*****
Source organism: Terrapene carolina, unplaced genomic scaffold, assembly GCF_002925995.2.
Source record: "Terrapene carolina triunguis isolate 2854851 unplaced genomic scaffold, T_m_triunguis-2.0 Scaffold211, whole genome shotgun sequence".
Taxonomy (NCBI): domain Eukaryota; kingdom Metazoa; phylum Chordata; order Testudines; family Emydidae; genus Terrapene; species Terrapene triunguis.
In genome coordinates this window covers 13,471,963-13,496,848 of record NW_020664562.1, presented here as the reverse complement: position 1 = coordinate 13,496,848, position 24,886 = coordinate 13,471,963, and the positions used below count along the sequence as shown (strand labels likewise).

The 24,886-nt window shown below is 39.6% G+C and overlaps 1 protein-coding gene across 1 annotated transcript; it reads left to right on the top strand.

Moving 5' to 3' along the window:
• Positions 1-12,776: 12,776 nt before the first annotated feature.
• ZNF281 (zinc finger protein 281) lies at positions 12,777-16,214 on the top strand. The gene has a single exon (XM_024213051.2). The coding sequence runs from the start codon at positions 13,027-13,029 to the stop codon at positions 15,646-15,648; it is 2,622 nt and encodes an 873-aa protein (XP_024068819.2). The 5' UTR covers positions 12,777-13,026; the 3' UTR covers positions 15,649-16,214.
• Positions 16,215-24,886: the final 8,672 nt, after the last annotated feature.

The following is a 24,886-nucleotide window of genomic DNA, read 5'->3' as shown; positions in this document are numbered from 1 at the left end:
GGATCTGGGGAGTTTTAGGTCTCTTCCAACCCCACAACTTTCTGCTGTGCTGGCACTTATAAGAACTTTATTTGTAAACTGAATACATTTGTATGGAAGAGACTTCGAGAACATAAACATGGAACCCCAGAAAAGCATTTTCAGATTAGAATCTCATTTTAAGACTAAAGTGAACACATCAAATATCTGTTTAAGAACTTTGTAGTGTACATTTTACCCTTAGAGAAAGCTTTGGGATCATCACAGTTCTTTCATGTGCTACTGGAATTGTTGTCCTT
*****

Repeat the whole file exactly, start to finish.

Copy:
Source organism: Terrapene carolina, unplaced genomic scaffold, assembly GCF_002925995.2.
Source record: "Terrapene carolina triunguis isolate 2854851 unplaced genomic scaffold, T_m_triunguis-2.0 Scaffold211, whole genome shotgun sequence".
Taxonomy (NCBI): domain Eukaryota; kingdom Metazoa; phylum Chordata; order Testudines; family Emydidae; genus Terrapene; species Terrapene triunguis.
In genome coordinates this window covers 13,471,963-13,496,848 of record NW_020664562.1, presented here as the reverse complement: position 1 = coordinate 13,496,848, position 24,886 = coordinate 13,471,963, and the positions used below count along the sequence as shown (strand labels likewise).

The 24,886-nt window shown below is 39.6% G+C and overlaps 1 protein-coding gene across 1 annotated transcript; it reads left to right on the top strand.

Moving 5' to 3' along the window:
• Positions 1-12,776: 12,776 nt before the first annotated feature.
• ZNF281 (zinc finger protein 281) lies at positions 12,777-16,214 on the top strand. The gene has a single exon (XM_024213051.2). The coding sequence runs from the start codon at positions 13,027-13,029 to the stop codon at positions 15,646-15,648; it is 2,622 nt and encodes an 873-aa protein (XP_024068819.2). The 5' UTR covers positions 12,777-13,026; the 3' UTR covers positions 15,649-16,214.
• Positions 16,215-24,886: the final 8,672 nt, after the last annotated feature.

The following is a 24,886-nucleotide window of genomic DNA, read 5'->3' as shown; positions in this document are numbered from 1 at the left end:
GGATCTGGGGAGTTTTAGGTCTCTTCCAACCCCACAACTTTCTGCTGTGCTGGCACTTATAAGAACTTTATTTGTAAACTGAATACATTTGTATGGAAGAGACTTCGAGAACATAAACATGGAACCCCAGAAAAGCATTTTCAGATTAGAATCTCATTTTAAGACTAAAGTGAACACATCAAATATCTGTTTAAGAACTTTGTAGTGTACATTTTACCCTTAGAGAAAGCTTTGGGATCATCACAGTTCTTTCATGTGCTACTGGAATTGTTGTCCTT